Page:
The root causes of the problems that led to these decades of conflict in Mindanao will not go away with this agreement. Left unattended, they can worsen and undo much of the confidence and optimism created by the goodwill between us.

By this agreement, however, we have resolved to deal decisively with those problems—to do battle against poverty and injustice—together, as one people and one national team.

We have come to share this common vision because we have come to see and to accept—with pride and with affection—our common lot as Filipinos. It is not only the great island of Mindanao that all Filipinos share, but the entire Republic and our people’s future. Whether we are Christian, Muslim or indigenous peoples, we face the same challenges and opportunities in the new century of growth. Our collective responsibility now is to ensure that we can enter the 21st century together, vigorously—on the same footing—with stronger capabilities to make the best of our potentials–and to compete successfully with the rest of the world.

Development cannot be an exclusionary process. If the nation is to progress, it must do so as a whole—and to do so as a whole, it must think and act as a whole, as Filipinos, and not just as Christians or Muslims or individuals of other backgrounds or beliefs.

We have fought hard for peace in Mindanao—for genuine and lasting unity among all our people—so that we can devote our energies to our most cherished goals, employing our most positive qualities. There is too much at stake in the Filipino future for us to impair our chances with continued partisan conflict and discord.

The welfare of the native land

The opportunities for greater trade and commerce with our neighbors in Asia, the Middle East and Africa are as rich and exciting as ever, and the rising expectations of all Mindanaoans for a better quality of life demand an immediate and concerted response.

All over Mindanao, one senses a tremendous reserve of vigor and talent waiting for an opportune moment to be unleashed. That moment has come—and the growth this peace should generate will become its own assurance that never again must Filipinos be so desperate as to take up arms against one another.

This agreement brings us closer to realizing the true national community that our heroes dreamed, and fought and died for: Jose Rizal, Marcelo del Pilar, Andres Bonifacio, Emilio Jacinto, Graciano Lopez-Jaena, Emilio Aguinaldo, Apolinaiio Mabini and Ninoy Aquino, and a host of others who now are part of our revolutionary heritage.

More than a hundred years ago, Rizal himself enunciated the principle by which this day’s commitments can be best described: “Let this be our only motto,” Rizal wrote his friend Mariano Ponce, “For the Welfare of the Native Land,

We must have faith in one another, in our capacity to do good, to build, to help. Again I must draw on the wisdom of another hero, Ninoy Aquino, who wrote—in that speech he would have delivered at the airport upon his return on August 21,1983: “Must we relive the agonies and the blood-letting of the past that brought forth our Republic, or can we sit down as brothers and sisters and discuss our differences with reason and good will?”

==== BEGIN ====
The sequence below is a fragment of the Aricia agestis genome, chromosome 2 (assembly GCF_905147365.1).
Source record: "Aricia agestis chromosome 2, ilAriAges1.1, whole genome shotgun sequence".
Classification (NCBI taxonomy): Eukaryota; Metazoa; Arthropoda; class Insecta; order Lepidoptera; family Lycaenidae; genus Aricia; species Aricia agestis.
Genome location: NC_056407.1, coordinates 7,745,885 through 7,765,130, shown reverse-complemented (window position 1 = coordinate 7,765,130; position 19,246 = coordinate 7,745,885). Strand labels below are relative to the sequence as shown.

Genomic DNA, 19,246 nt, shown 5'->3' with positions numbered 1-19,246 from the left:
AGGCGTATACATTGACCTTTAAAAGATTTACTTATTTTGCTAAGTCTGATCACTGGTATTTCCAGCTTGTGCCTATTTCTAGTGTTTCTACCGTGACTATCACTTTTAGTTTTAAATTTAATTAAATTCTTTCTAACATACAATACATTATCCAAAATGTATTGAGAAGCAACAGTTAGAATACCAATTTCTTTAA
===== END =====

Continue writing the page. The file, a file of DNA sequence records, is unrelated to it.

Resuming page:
In Mi Ultimo Adios Rizal enjoined our people, thus: “When my death is forgotten, my grave unmarked, let the plow turn the earth where I lie. May my dust make fertile the fields. Where the grass grows thickly, there I dwell.

“When night comes and my grave in darkness lies, break not the peace, kneel before the mystery. If you hear the sound of music, be not afraid. It is I.”

As we approach the celebration in 1998 of the centennial of our nation’s independence, we can offer no greater gift to our heroes and to our people than this gift of peace and unity.

The nation of our dreams

This is what the Zone of Peace and Development (ZOPAD) and the Southern Philippines Council for Peace and Development stand for—an opportunity for all of us to work together, to prove our commitment to the greater community of the nation.

Indeed, while the Council has drawn the most attention and controversy, I believe that the far more important decision we have taken is to create a zone of peace and development from out of our 14 southern provinces and the 9 cities therein, with a precious undisturbed period of two or two and a half years for rebuilding.

If the zone succeeds, then our entire country will move up—and without leaving any region, any province, any social group behind. Even more important, by creating ZOPAD, by binding the 14 southern provinces together in ties of economic interdependence and mutual benefit, we will enable diverse Southern peoples—Muslims, Christians and indigenous peoples alike—to forge for themselves one community, which shall then become fully integrated into the larger zone of peace and development we want the Filipino nation to become.

Today we have all come closer to becoming that nation of our dreams. By our resilience and political will, we have proved ourselves worthy of our nationhood. And again I thank all those who made possible this historic opportunity for us to come together and to work in unity as brother and sister Filipinos.

Source: Presidential Museum and Library

Ramos, F. V. (1997). Leadership for the 21st century : our labors today will shape our country’s future. [Manila] : Friends of Steady Eddie.